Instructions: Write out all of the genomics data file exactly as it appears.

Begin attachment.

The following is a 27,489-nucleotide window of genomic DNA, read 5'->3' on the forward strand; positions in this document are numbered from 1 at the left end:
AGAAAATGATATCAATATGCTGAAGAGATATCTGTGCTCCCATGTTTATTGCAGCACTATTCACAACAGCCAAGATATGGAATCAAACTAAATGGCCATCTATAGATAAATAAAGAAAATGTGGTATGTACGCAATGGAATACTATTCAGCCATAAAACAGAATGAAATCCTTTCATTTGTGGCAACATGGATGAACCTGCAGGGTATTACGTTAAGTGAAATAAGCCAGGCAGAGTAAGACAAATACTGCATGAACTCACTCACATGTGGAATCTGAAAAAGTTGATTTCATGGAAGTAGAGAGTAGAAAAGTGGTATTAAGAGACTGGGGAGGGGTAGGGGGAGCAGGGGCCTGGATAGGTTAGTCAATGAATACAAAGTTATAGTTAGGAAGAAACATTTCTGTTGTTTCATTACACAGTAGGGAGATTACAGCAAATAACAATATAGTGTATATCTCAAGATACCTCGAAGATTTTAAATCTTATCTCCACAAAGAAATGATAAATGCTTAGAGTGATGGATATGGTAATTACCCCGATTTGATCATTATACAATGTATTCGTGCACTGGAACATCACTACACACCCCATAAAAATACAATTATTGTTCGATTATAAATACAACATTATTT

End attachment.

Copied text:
The following is a 27,489-nucleotide window of genomic DNA, read 5'->3' on the forward strand; positions in this document are numbered from 1 at the left end:
AGAAAATGATATCAATATGCTGAAGAGATATCTGTGCTCCCATGTTTATTGCAGCACTATTCACAACAGCCAAGATATGGAATCAAACTAAATGGCCATCTATAGATAAATAAAGAAAATGTGGTATGTACGCAATGGAATACTATTCAGCCATAAAACAGAATGAAATCCTTTCATTTGTGGCAACATGGATGAACCTGCAGGGTATTACGTTAAGTGAAATAAGCCAGGCAGAGTAAGACAAATACTGCATGAACTCACTCACATGTGGAATCTGAAAAAGTTGATTTCATGGAAGTAGAGAGTAGAAAAGTGGTATTAAGAGACTGGGGAGGGGTAGGGGGAGCAGGGGCCTGGATAGGTTAGTCAATGAATACAAAGTTATAGTTAGGAAGAAACATTTCTGTTGTTTCATTACACAGTAGGGAGATTACAGCAAATAACAATATAGTGTATATCTCAAGATACCTCGAAGATTTTAAATCTTATCTCCACAAAGAAATGATAAATGCTTAGAGTGATGGATATGGTAATTACCCCGATTTGATCATTATACAATGTATTCGTGCACTGGAACATCACTACACACCCCATAAAAATACAATTATTGTTCGATTATAAATACAACATTATTT